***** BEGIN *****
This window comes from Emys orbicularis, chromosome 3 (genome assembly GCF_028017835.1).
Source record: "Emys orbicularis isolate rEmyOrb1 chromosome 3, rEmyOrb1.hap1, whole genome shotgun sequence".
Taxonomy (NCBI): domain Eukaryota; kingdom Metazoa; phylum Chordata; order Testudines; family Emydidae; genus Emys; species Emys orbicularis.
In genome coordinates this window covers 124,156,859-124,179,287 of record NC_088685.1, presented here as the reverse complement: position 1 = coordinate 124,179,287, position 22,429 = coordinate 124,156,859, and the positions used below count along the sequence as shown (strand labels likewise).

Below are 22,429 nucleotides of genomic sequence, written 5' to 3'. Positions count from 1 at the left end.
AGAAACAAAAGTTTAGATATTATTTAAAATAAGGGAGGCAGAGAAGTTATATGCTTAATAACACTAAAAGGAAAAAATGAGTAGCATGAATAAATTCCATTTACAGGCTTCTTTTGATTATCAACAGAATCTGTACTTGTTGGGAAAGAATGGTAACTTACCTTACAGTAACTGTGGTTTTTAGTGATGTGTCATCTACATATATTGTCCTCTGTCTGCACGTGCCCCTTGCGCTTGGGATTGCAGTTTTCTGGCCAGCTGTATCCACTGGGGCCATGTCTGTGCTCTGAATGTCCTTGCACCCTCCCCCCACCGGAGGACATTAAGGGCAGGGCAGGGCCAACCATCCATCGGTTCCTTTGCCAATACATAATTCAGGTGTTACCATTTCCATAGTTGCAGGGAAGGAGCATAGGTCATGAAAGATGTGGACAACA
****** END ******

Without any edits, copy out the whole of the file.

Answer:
This window comes from Emys orbicularis, chromosome 3 (genome assembly GCF_028017835.1).
Source record: "Emys orbicularis isolate rEmyOrb1 chromosome 3, rEmyOrb1.hap1, whole genome shotgun sequence".
Taxonomy (NCBI): domain Eukaryota; kingdom Metazoa; phylum Chordata; order Testudines; family Emydidae; genus Emys; species Emys orbicularis.
In genome coordinates this window covers 124,156,859-124,179,287 of record NC_088685.1, presented here as the reverse complement: position 1 = coordinate 124,179,287, position 22,429 = coordinate 124,156,859, and the positions used below count along the sequence as shown (strand labels likewise).

Below are 22,429 nucleotides of genomic sequence, written 5' to 3'. Positions count from 1 at the left end.
AGAAACAAAAGTTTAGATATTATTTAAAATAAGGGAGGCAGAGAAGTTATATGCTTAATAACACTAAAAGGAAAAAATGAGTAGCATGAATAAATTCCATTTACAGGCTTCTTTTGATTATCAACAGAATCTGTACTTGTTGGGAAAGAATGGTAACTTACCTTACAGTAACTGTGGTTTTTAGTGATGTGTCATCTACATATATTGTCCTCTGTCTGCACGTGCCCCTTGCGCTTGGGATTGCAGTTTTCTGGCCAGCTGTATCCACTGGGGCCATGTCTGTGCTCTGAATGTCCTTGCACCCTCCCCCCACCGGAGGACATTAAGGGCAGGGCAGGGCCAACCATCCATCGGTTCCTTTGCCAATACATAATTCAGGTGTTACCATTTCCATAGTTGCAGGGAAGGAGCATAGGTCATGAAAGATGTGGACAACA